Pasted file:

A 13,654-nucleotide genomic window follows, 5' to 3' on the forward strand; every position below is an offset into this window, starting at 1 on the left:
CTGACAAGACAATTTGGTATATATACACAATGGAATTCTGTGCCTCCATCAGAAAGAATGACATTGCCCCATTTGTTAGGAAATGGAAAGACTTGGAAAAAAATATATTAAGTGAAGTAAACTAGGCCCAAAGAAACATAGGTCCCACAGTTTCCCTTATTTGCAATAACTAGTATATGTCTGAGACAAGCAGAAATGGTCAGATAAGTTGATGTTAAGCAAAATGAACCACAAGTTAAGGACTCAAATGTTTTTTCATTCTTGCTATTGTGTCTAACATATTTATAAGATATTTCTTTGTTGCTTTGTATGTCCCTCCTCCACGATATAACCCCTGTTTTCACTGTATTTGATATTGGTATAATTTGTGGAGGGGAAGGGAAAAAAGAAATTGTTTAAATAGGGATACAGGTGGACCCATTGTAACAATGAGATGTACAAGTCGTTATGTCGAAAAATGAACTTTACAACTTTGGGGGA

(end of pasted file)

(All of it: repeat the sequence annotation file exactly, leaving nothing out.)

A 13,654-nucleotide genomic window follows, 5' to 3' on the forward strand; every position below is an offset into this window, starting at 1 on the left:
CTGACAAGACAATTTGGTATATATACACAATGGAATTCTGTGCCTCCATCAGAAAGAATGACATTGCCCCATTTGTTAGGAAATGGAAAGACTTGGAAAAAAATATATTAAGTGAAGTAAACTAGGCCCAAAGAAACATAGGTCCCACAGTTTCCCTTATTTGCAATAACTAGTATATGTCTGAGACAAGCAGAAATGGTCAGATAAGTTGATGTTAAGCAAAATGAACCACAAGTTAAGGACTCAAATGTTTTTTCATTCTTGCTATTGTGTCTAACATATTTATAAGATATTTCTTTGTTGCTTTGTATGTCCCTCCTCCACGATATAACCCCTGTTTTCACTGTATTTGATATTGGTATAATTTGTGGAGGGGAAGGGAAAAAAGAAATTGTTTAAATAGGGATACAGGTGGACCCATTGTAACAATGAGATGTACAAGTCGTTATGTCGAAAAATGAACTTTACAACTTTGGGGGA